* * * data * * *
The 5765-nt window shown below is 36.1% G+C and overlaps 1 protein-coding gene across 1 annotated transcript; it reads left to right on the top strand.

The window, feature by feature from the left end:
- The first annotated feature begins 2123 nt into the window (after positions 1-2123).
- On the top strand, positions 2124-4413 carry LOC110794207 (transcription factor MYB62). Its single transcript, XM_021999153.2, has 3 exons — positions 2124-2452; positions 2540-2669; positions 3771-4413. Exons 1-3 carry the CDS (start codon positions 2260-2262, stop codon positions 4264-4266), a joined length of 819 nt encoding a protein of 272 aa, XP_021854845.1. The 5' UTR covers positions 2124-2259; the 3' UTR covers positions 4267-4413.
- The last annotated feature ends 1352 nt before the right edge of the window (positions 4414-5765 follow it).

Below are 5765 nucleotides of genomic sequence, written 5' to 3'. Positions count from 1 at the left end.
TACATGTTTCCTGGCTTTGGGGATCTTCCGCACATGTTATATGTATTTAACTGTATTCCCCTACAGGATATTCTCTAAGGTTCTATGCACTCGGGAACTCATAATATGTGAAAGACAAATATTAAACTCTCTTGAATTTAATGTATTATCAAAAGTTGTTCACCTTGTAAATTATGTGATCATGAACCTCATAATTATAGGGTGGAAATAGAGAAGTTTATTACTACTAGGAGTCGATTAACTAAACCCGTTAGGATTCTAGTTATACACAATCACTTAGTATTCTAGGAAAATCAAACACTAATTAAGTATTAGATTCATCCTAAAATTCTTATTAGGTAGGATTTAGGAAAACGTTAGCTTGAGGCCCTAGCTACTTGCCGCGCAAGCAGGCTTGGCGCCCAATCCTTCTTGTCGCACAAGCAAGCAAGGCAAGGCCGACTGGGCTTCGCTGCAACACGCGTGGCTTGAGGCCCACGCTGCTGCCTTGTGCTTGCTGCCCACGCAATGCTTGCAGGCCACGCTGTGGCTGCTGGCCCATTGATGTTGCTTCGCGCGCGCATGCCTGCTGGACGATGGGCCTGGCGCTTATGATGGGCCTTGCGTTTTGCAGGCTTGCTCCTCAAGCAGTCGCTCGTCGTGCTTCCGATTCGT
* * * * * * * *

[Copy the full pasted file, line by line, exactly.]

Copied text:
The 5765-nt window shown below is 36.1% G+C and overlaps 1 protein-coding gene across 1 annotated transcript; it reads left to right on the top strand.

The window, feature by feature from the left end:
- The first annotated feature begins 2123 nt into the window (after positions 1-2123).
- On the top strand, positions 2124-4413 carry LOC110794207 (transcription factor MYB62). Its single transcript, XM_021999153.2, has 3 exons — positions 2124-2452; positions 2540-2669; positions 3771-4413. Exons 1-3 carry the CDS (start codon positions 2260-2262, stop codon positions 4264-4266), a joined length of 819 nt encoding a protein of 272 aa, XP_021854845.1. The 5' UTR covers positions 2124-2259; the 3' UTR covers positions 4267-4413.
- The last annotated feature ends 1352 nt before the right edge of the window (positions 4414-5765 follow it).

Below are 5765 nucleotides of genomic sequence, written 5' to 3'. Positions count from 1 at the left end.
TACATGTTTCCTGGCTTTGGGGATCTTCCGCACATGTTATATGTATTTAACTGTATTCCCCTACAGGATATTCTCTAAGGTTCTATGCACTCGGGAACTCATAATATGTGAAAGACAAATATTAAACTCTCTTGAATTTAATGTATTATCAAAAGTTGTTCACCTTGTAAATTATGTGATCATGAACCTCATAATTATAGGGTGGAAATAGAGAAGTTTATTACTACTAGGAGTCGATTAACTAAACCCGTTAGGATTCTAGTTATACACAATCACTTAGTATTCTAGGAAAATCAAACACTAATTAAGTATTAGATTCATCCTAAAATTCTTATTAGGTAGGATTTAGGAAAACGTTAGCTTGAGGCCCTAGCTACTTGCCGCGCAAGCAGGCTTGGCGCCCAATCCTTCTTGTCGCACAAGCAAGCAAGGCAAGGCCGACTGGGCTTCGCTGCAACACGCGTGGCTTGAGGCCCACGCTGCTGCCTTGTGCTTGCTGCCCACGCAATGCTTGCAGGCCACGCTGTGGCTGCTGGCCCATTGATGTTGCTTCGCGCGCGCATGCCTGCTGGACGATGGGCCTGGCGCTTATGATGGGCCTTGCGTTTTGCAGGCTTGCTCCTCAAGCAGTCGCTCGTCGTGCTTCCGATTCGT